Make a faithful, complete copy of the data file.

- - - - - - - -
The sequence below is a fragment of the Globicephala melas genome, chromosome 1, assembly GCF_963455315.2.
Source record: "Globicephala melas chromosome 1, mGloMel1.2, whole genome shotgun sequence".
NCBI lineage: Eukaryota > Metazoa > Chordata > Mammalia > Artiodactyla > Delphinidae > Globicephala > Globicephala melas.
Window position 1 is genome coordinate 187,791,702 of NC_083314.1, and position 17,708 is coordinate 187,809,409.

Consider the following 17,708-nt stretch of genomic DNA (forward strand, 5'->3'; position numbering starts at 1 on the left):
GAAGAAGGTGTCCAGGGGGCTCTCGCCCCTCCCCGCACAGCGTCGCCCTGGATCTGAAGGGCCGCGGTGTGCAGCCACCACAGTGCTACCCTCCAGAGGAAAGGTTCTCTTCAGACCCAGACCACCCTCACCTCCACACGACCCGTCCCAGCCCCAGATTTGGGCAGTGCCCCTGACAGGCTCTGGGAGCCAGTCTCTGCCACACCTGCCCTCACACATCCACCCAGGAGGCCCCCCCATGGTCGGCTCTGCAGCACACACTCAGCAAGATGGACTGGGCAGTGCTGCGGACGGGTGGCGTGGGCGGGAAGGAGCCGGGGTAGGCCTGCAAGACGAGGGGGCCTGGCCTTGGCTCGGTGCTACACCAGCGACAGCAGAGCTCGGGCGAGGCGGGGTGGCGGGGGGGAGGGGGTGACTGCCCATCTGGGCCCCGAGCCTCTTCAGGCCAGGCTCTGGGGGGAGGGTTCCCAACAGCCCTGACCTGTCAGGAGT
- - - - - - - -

The sequence below is a fragment of the Globicephala melas genome, chromosome 1, assembly GCF_963455315.2.
Source record: "Globicephala melas chromosome 1, mGloMel1.2, whole genome shotgun sequence".
NCBI lineage: Eukaryota > Metazoa > Chordata > Mammalia > Artiodactyla > Delphinidae > Globicephala > Globicephala melas.
Window position 1 is genome coordinate 187,791,702 of NC_083314.1, and position 17,708 is coordinate 187,809,409.

Consider the following 17,708-nt stretch of genomic DNA (forward strand, 5'->3'; position numbering starts at 1 on the left):
GAAGAAGGTGTCCAGGGGGCTCTCGCCCCTCCCCGCACAGCGTCGCCCTGGATCTGAAGGGCCGCGGTGTGCAGCCACCACAGTGCTACCCTCCAGAGGAAAGGTTCTCTTCAGACCCAGACCACCCTCACCTCCACACGACCCGTCCCAGCCCCAGATTTGGGCAGTGCCCCTGACAGGCTCTGGGAGCCAGTCTCTGCCACACCTGCCCTCACACATCCACCCAGGAGGCCCCCCCATGGTCGGCTCTGCAGCACACACTCAGCAAGATGGACTGGGCAGTGCTGCGGACGGGTGGCGTGGGCGGGAAGGAGCCGGGGTAGGCCTGCAAGACGAGGGGGCCTGGCCTTGGCTCGGTGCTACACCAGCGACAGCAGAGCTCGGGCGAGGCGGGGTGGCGGGGGGGAGGGGGTGACTGCCCATCTGGGCCCCGAGCCTCTTCAGGCCAGGCTCTGGGGGGAGGGTTCCCAACAGCCCTGACCTGTCAGGAGT